Women Veterans Health Care
Health Awareness Campaigns: Preconception Care
A Healthy Pregnancy Begins with a Healthy You
Women who are healthy before becoming pregnant have healthier pregnancies and give birth to healthier babies. It is important for you and your provider to address any health issues and questions before you get pregnant.
Not everyone may be trying to get pregnant or want to become pregnant. However, almost half of pregnancies in the United States are unplanned. Therefore, whether you are trying to get pregnant or just thinking about it, it is never too late to be aware of your overall health and prepare yourself for a safe and healthy pregnancy.
VA is committed to making sure that you have access to the full range of reproductive health services including preconception care.
What is a preconception care-check up?
Preconception care can occur over several visits. These visits are to discuss your health before your pregnancy. Your health care provider will ask you about the foods you eat (nutrition), history of smoking, drugs or alcohol use, your weight, and use of medications that may be safe or unsafe to take during pregnancy. You may be asked about you and your partner’s family genetic history to see if genetic screening is needed. If you are not planning pregnancy right away, your provider may ask about your family planning needs.
Reproductive Life Plan
Thinking about your goals for having or not having children and how to achieve these goals is called a reproductive life plan. There are many kinds of reproductive life plans. Your plan will depend on your personal goals and dreams. Click here† for additional information about planning a pregnancy.
If you are not ready for pregnancy
Contraception (birth control, family planning) is important to consider if you are not planning to get pregnant immediately. Preventing pregnancy when you are not ready to be pregnant is an important part of preconception health. Work with your healthcare provider to choose contraception that is right for you. VA offers contraception care. Speak to your provider about which methods are best suited to you and your lifestyle.
- Click here† for Centers for Disease Control and Prevention (CDC) information about contraception and its effectiveness.
- Click here† for CDC preconception health information designed to improve the health of women and babies by promoting preconception health and healthcare.
Preconception Health Checklist
There are many ways to become a healthier you before pregnancy. The following checklist contains some of the first steps to stay healthy before getting pregnant. These ways are also important to your overall health even if you choose not to have a baby.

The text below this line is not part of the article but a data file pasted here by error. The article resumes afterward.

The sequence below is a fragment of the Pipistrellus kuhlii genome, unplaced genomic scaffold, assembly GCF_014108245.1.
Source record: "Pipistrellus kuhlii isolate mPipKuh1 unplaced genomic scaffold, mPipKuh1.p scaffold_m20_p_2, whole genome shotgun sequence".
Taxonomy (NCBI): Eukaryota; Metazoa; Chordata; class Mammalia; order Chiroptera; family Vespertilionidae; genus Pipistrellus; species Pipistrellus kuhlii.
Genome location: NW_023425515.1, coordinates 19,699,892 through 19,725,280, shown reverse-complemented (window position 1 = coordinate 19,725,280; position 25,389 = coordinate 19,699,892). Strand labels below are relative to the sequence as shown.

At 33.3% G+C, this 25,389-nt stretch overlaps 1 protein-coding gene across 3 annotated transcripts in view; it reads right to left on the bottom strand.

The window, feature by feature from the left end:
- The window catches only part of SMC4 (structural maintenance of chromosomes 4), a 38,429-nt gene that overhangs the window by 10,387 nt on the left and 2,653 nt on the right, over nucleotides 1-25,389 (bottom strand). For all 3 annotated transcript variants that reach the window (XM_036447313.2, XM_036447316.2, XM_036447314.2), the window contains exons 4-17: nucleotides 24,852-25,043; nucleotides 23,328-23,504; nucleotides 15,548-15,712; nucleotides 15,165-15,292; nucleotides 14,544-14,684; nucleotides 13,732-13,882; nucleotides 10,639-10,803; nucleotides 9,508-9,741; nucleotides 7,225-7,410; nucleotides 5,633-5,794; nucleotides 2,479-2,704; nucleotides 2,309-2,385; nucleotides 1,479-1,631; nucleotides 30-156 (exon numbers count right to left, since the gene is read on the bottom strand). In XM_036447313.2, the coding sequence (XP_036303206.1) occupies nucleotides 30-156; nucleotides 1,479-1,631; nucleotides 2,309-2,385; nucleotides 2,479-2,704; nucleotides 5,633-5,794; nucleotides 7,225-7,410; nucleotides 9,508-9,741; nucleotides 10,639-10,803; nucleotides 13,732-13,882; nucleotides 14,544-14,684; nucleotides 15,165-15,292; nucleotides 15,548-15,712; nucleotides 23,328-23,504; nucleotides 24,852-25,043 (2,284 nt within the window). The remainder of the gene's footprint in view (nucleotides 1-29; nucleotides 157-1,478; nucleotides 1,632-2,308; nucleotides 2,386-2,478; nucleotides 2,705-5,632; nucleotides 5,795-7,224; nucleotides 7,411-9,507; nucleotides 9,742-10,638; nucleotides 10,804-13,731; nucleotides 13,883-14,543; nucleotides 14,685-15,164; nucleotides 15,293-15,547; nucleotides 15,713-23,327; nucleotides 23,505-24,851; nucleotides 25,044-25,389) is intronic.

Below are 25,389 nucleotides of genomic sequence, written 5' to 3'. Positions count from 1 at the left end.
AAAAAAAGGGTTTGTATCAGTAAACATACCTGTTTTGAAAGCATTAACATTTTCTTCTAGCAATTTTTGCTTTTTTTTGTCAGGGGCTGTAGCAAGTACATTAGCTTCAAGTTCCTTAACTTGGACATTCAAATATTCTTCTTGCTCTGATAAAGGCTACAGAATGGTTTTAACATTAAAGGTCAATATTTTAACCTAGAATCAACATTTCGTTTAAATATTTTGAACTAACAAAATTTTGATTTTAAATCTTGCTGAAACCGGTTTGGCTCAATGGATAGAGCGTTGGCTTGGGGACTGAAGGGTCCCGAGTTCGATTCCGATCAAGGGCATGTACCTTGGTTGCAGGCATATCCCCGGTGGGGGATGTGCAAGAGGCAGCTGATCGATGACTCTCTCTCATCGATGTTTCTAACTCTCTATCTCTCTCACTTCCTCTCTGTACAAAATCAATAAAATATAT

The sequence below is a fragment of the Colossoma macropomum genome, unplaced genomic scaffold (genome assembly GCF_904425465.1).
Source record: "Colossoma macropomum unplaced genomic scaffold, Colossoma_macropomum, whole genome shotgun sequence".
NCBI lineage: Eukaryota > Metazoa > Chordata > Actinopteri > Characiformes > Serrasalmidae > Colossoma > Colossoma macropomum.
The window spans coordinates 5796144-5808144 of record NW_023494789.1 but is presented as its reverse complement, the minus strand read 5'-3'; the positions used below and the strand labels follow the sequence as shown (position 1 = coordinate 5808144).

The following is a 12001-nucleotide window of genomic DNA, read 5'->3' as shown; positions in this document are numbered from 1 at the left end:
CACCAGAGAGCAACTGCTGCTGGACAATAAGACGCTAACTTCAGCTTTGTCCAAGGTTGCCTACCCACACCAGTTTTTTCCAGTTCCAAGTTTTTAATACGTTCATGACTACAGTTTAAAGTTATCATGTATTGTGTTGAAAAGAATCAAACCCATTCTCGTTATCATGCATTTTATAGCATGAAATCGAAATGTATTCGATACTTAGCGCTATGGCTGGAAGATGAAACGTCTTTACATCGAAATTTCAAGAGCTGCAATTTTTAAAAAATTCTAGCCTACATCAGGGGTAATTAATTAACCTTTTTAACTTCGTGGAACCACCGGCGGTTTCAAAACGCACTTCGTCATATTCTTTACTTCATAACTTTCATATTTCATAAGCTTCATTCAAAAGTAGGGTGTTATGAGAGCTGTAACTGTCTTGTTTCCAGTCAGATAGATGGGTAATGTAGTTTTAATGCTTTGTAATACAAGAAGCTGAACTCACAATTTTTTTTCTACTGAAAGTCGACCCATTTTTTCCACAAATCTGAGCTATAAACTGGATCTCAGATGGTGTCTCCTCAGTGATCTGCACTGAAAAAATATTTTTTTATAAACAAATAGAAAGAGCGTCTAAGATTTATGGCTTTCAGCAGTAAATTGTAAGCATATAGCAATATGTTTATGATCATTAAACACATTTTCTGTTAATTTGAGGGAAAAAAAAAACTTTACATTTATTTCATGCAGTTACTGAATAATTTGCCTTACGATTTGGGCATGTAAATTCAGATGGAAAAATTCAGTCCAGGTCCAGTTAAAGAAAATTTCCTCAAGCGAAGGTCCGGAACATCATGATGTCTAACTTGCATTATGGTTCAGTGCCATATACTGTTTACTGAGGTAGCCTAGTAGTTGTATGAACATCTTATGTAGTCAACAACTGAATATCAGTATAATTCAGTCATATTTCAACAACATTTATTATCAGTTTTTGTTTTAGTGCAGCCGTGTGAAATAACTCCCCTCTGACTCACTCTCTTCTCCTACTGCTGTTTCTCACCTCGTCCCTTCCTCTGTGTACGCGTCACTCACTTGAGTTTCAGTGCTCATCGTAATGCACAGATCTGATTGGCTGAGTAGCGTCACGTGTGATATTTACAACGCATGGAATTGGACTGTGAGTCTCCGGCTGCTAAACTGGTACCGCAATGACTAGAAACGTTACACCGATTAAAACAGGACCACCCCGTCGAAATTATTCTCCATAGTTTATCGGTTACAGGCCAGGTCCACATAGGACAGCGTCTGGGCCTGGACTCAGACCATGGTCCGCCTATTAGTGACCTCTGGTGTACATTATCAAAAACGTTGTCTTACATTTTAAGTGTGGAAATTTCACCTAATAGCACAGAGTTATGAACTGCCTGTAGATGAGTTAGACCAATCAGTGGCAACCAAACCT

- Eat a low fat diet.
- Exercise regularly (for 30 minutes, at least five days a week).
- For help with diet and exercise, VA established the MOVE! weight management Program to help Veterans achieve their goals.
- Get adequate sleep (seven or eight hours a night for most people).
- Start taking a prenatal vitamin that contains 400 mcg to 800 mcg of folic acid.
- Do not take any illegal drugs or any legal drugs that have not been prescribed for you.
- Discuss family planning and birth control with your healthcare provider.
- Manage and reduce stress.
- Discuss with your health care provider how health problems that you or your family members may have affect or are affected by pregnancy.
- Address social support concerns you may have, including domestic violence.
- If you have had any problems with prior pregnancies, discuss them with your healthcare provider.
- Address hazards in your home or workplace that could affect pregnancy.
- Stop drinking alcohol.
- Quit smoking. Click here for more information.
- Talk to your healthcare provider about any other medical or mental health conditions you may be concerned about.
- Ask your healthcare provider about medicines you use, including prescription, over-the-counter and herbal or natural supplements.
- Contact your Women Veterans Program Manager for a Preconception Care Booklet or e-Guide.
- For tips on pregnancy and medicines, download the Medicine and Pregnancy Fact Sheet (English Version)† or the Medicine and Pregnancy Fact Sheet (Spanish Version)†
- Use medicines wisely. You are encouraged to read the label for your medications, understand the side-effects, ask questions and keep a record of medicines you use. The FDA provides a record-keeping pocket book you can utilize to keep a record of medicines you are currently taking. Contact your Women Veterans Program Manager to obtain a copy of the English† or Spanish version of the “My Medicines” pocketbook†.
- Watch the FDA “Resources for You and Your Baby” video† to find out helpful tips during your pregnancy.
- Sign up to receive free text messages to keep you and your baby healthy at Text4Baby.
*By clicking on these links, you will leave the Department of Veterans Affairs Web site.
†VA does not endorse and is not responsible for the content of the linked Web site.